“You can’t please everyone. It’s just not going to be possible, so I think one of the hardest things is being able to say ‘no’ to your friends, being able to say ‘no’ to people that helped you get to where you are,” Aguirre said. “You still have to have conversations with them. You still have to explain your viewpoint.”

First steps

Early on, somebody asked Aguirre, ‘What do you want to be known for when you’re done with council?”

The question threw him off at first, Aguirre said. He hadn’t even finished his first year. But after giving it some thought, Aguirre, along with the three other new members of city council, said he has plenty of goals.

While the first eight months have been largely defined by learning the ropes, completing the budget process and granting land-use permits, the four new councilors have been able to check off some things on their “to do” lists.

Bennett-Parker said she’s excited about a program she’s working on to provide every Alexandria City Public Schools student with an Alexandria library card. She said she’s also proud of the Butterfly Effect mural she had painted on upper King Street.

The Butterfly Effect mural at 924 King St. (Photo Credit: Missy Schrott)

Aguirre and Jackson said they are proud of their respective work improving access to government services for non-English speakers and increasing affordable housing options in the city.

Seifeldein said that the work council has put into improving Alexandria over the past eight months has been impressive, but that most efforts are ongoing.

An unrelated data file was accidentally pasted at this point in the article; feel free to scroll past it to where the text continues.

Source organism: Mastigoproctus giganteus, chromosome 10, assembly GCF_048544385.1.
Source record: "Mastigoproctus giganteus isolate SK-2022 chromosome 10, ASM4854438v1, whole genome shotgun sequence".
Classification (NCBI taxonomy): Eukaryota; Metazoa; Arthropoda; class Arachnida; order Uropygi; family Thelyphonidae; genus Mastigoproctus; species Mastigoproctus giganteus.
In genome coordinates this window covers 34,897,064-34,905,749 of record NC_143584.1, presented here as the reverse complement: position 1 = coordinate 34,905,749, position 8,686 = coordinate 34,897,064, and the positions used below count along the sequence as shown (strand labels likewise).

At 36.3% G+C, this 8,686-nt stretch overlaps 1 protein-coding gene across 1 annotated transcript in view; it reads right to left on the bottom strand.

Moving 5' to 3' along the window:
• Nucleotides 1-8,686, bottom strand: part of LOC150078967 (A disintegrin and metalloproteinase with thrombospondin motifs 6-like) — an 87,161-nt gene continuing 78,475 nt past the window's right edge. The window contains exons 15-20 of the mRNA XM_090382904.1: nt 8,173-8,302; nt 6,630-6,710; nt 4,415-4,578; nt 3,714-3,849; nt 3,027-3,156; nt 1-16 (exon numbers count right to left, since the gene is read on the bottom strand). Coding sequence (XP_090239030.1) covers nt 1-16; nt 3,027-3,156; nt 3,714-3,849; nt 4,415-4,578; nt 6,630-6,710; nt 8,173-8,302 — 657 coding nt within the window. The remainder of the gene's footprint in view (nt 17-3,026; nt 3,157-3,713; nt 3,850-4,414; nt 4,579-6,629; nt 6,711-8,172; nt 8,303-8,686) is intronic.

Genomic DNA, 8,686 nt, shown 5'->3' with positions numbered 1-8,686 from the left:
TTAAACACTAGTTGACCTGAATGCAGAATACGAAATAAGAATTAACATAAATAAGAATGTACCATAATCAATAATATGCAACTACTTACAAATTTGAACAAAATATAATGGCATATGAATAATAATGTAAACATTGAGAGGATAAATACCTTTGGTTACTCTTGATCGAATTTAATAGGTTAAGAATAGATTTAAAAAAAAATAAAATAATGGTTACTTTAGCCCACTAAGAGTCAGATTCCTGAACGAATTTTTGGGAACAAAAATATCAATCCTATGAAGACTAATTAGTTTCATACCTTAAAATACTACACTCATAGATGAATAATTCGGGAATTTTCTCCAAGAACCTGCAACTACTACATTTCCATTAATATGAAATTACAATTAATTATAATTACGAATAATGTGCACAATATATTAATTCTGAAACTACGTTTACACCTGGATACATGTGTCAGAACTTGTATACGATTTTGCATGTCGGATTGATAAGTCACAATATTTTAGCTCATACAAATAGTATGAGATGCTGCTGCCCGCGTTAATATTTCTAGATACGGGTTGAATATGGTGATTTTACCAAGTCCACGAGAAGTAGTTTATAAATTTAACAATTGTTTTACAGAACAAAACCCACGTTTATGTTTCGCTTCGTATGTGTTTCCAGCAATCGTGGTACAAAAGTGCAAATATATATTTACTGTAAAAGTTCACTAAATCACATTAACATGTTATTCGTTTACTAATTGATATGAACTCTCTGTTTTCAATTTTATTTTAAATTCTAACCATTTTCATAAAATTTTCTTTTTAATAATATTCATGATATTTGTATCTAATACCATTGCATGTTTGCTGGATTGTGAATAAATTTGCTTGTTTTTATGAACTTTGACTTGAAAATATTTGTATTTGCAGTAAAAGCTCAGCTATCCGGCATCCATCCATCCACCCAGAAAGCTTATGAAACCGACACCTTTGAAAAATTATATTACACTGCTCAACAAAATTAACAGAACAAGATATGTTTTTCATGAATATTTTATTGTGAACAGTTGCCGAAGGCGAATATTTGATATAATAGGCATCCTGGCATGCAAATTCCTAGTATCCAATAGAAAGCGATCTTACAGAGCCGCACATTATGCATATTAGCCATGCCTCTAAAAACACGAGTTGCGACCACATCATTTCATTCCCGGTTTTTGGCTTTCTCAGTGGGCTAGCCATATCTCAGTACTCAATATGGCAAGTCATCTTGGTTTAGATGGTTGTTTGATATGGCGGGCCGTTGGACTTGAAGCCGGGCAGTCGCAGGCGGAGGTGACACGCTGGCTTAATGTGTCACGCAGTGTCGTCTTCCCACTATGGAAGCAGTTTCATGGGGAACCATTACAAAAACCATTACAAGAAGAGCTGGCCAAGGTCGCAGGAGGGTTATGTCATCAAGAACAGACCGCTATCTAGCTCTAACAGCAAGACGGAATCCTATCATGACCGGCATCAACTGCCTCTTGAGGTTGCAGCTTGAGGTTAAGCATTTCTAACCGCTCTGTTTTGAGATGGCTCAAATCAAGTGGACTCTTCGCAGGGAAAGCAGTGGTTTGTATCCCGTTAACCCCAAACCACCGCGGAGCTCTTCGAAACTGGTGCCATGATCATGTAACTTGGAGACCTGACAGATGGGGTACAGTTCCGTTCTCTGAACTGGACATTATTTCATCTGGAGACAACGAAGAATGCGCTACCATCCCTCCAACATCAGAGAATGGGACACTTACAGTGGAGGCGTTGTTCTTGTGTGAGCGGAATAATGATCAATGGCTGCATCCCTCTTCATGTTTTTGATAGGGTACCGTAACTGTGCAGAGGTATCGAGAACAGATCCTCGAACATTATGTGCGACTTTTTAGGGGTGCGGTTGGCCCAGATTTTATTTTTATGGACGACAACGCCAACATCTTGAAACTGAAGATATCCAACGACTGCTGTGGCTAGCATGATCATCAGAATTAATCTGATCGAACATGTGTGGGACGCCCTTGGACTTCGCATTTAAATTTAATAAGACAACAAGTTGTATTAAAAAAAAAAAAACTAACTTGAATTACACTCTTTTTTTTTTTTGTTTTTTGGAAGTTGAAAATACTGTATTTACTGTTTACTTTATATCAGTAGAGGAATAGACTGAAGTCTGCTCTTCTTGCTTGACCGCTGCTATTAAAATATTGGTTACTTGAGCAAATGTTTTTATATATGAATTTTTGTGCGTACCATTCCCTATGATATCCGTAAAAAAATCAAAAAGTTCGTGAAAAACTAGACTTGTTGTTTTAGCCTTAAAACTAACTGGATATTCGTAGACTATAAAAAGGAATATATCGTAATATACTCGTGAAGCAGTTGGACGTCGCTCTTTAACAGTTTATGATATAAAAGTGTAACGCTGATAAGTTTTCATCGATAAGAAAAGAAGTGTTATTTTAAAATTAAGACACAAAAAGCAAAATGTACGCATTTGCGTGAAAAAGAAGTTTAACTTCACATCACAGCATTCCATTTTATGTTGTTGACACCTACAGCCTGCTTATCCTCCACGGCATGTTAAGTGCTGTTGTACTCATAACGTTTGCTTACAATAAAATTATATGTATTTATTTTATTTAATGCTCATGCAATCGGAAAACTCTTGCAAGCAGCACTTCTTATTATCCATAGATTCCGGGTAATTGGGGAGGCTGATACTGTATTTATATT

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“I am proud of the work I have done, which includes … passing a balanced budget without raising taxes, an ambitious environmental action plan, legal funding to guard against family separation, funding early childhood education and fighting for affordable housing,” Seifeldein said.

Fall and beyond

Council business never really slows down, even in the summer when council isn’t convening for public hearings and legislative meetings, the newcomers said. Councilors spend their long summer days at public events and meetings for the various boards and commissions they serve on.

Without as many night meetings, the summer is also a great opportunity to catch up on long-delayed meetings with constituents, Aguirre said.

Now, council is back in session, and the four new councilors are anticipating what is sure to be a busy fall session, they said.

“I feel great and I’m ready to tackle the fall session with more energy and tougher questions,” Seifeldein said.

Starting in September, council will vote on the contentious Seminary Road project, followed shortly by the Patrick Henry swing space issue and the e-scooter pilot program. That’s not to mention the ongoing effects of Amazon’s arrival in the region.

Seminary Road project en route to council

The stretch of Seminary Road between North Howard Street and North Quaker Lane. (Photo credit: Missy Schrott)

Outside of regular meetings, council will have joint work sessions with the school board and with Arlington City Council at the beginning of October, plus CIP budget meetings.

Some councilors said they’re already concerned about the latter. Jackson said this year’s budget is going to be “gruesome” compared to last year’s.

“I don’t foresee this upcoming budget season being as simple as the last one,” Aguirre said. “I think we’re going to see some CIP issues.”

Despite all the expected and unexpected challenges that this new cohort of councilors will face, with eight months under their belt, they all said they are feeling confident about the discussions, questions and votes ahead of them.

“It’s definitely been interesting and fun, but I am really looking forward to this next session to get going,” Aguirre said. “We’ve all learned a little bit more. We’ve all grown a little bit more.”